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Republican Memo Accuses Top Law Officers of Abusing Power

By Peter Heinlein, Steve Herman February 02, 2018

The House Intelligence Committee has released a bitterly disputed memo outlining allegations by Republicans that FBI investigators abused their powers in their probe of Russian interference in the 2016 presidential election.

The memo was made public Friday, shortly after President Donald Trump approved declassification of the memo, which was written by the committee's chairman, Republican Rep. Devin Nunes.

A significant part of the memo focuses on Foreign Intelligence Surveillance Act (FISA) warrants that permitted FBI surveillance of former Trump campaign foreign policy adviser Carter Page, a businessman with interests in Russia. There had been concerns about Page's alleged contacts with Russian intelligence agents.

The memo asserts that a dossier compiled by former British spy Christopher Steele was an "essential part" of the FISA application on Page, and that the FBI did not mention the Steele dossier had been funded by the Hillary Clinton campaign and the Democratic National Committee, or that Steele had previously made anti-Trump statements.

Support of memo

Speaking to reporters at the White House Friday, Trump described the contents of the memo as "terrible." During a photo opportunity with North Korean defectors, Trump said, "I think it's a disgrace what's going on in this country. ... A lot of people should be ashamed of themselves, and much worse than that."

When asked by a reporter whether release of the memo makes it more likely that Deputy Attorney General Rod Rosenstein would be fired, Trump replied, "You figure that one out."

Rosenstein supervises the Russia probe and named special counsel Robert Mueller to lead the investigation.

Release of the memo intensifies the battle between Trump and his Republican allies in Congress on one side, and Democrats and top FBI officials on the other about whether the probe into Russian interference in the presidential election was affected by political bias on the part of investigators.

Nunes issued a statement Friday expressing hope that the actions of Intelligence Committee Republicans would "shine a light" on what he called "this alarming series of events."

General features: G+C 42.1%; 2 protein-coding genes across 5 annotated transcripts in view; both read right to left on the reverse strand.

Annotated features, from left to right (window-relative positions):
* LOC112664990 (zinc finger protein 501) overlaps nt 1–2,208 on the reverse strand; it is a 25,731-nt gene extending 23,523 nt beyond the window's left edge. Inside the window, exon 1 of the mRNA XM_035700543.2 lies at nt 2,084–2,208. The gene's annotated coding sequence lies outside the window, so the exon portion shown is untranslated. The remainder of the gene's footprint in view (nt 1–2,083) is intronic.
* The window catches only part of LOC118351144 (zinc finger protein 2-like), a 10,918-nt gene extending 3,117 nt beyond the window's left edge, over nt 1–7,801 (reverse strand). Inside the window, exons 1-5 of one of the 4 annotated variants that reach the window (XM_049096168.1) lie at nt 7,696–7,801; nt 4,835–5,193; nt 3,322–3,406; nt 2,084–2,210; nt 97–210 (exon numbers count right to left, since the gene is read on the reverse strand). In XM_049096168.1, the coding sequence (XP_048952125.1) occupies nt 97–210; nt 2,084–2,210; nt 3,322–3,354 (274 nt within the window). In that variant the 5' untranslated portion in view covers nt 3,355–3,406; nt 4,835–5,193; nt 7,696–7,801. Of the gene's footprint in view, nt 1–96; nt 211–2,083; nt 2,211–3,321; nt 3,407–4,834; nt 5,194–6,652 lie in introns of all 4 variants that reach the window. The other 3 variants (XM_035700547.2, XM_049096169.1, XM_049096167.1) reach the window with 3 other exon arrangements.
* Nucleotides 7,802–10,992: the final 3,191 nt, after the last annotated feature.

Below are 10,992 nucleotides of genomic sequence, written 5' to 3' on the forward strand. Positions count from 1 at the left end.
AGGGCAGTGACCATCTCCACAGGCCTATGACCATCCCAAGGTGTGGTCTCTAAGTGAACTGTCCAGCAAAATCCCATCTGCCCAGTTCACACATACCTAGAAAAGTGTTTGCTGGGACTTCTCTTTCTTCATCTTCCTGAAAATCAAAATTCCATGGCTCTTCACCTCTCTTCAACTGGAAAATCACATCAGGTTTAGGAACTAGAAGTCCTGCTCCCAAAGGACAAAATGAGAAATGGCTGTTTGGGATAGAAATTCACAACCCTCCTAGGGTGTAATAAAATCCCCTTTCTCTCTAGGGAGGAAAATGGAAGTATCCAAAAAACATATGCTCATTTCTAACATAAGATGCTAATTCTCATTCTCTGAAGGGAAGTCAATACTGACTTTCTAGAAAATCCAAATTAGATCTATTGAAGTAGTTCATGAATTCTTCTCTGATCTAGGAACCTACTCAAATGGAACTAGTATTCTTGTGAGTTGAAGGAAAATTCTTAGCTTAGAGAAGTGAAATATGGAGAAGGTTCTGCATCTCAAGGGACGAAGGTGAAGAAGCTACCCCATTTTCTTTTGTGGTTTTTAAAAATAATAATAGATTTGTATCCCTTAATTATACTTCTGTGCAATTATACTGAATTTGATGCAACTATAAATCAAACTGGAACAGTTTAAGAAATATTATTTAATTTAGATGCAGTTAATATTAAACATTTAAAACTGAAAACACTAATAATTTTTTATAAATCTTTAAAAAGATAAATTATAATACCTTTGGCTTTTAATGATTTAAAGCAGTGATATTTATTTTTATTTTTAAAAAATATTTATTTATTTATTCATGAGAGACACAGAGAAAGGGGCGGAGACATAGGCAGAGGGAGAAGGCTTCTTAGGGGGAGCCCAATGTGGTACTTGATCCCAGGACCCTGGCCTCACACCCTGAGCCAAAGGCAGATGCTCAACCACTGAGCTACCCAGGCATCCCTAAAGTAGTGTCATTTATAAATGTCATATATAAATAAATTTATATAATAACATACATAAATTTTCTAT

"The committee has discovered serious violations of the public trust, and the American people have a right to know when officials in crucial institutions are abusing their authority for political purposes," Nunes said. "Our intelligence and law enforcement agencies exist to defend the American people, not to be exploited to target one group on behalf of another."

House Speaker Paul Ryan released a statement saying the "concern outlined" in the memo is a "legitimate one." He said he supported both the release of Nunes' memo as well as the Democrats' minority memo.

"It is critical that we focus on specific actions and specific actors and not use this memo to impugn the integrity of the justice system and FBI, which continue to serve the American people with honor," Ryan said.

White House Press Secretary Sarah Huckabee Sanders issued a statement late Friday defending the president's decision to declassify the memo, which she said "raises serious concerns about the integrity of decisions made at the highest levels of the Department of Justice and the FBI to use the Government's most intrusive surveillance tools against American citizens.

Sanders said the decision had been made after consultation with Trump's national security team – including law enforcement officials and members of the intelligence community.

Critical of memo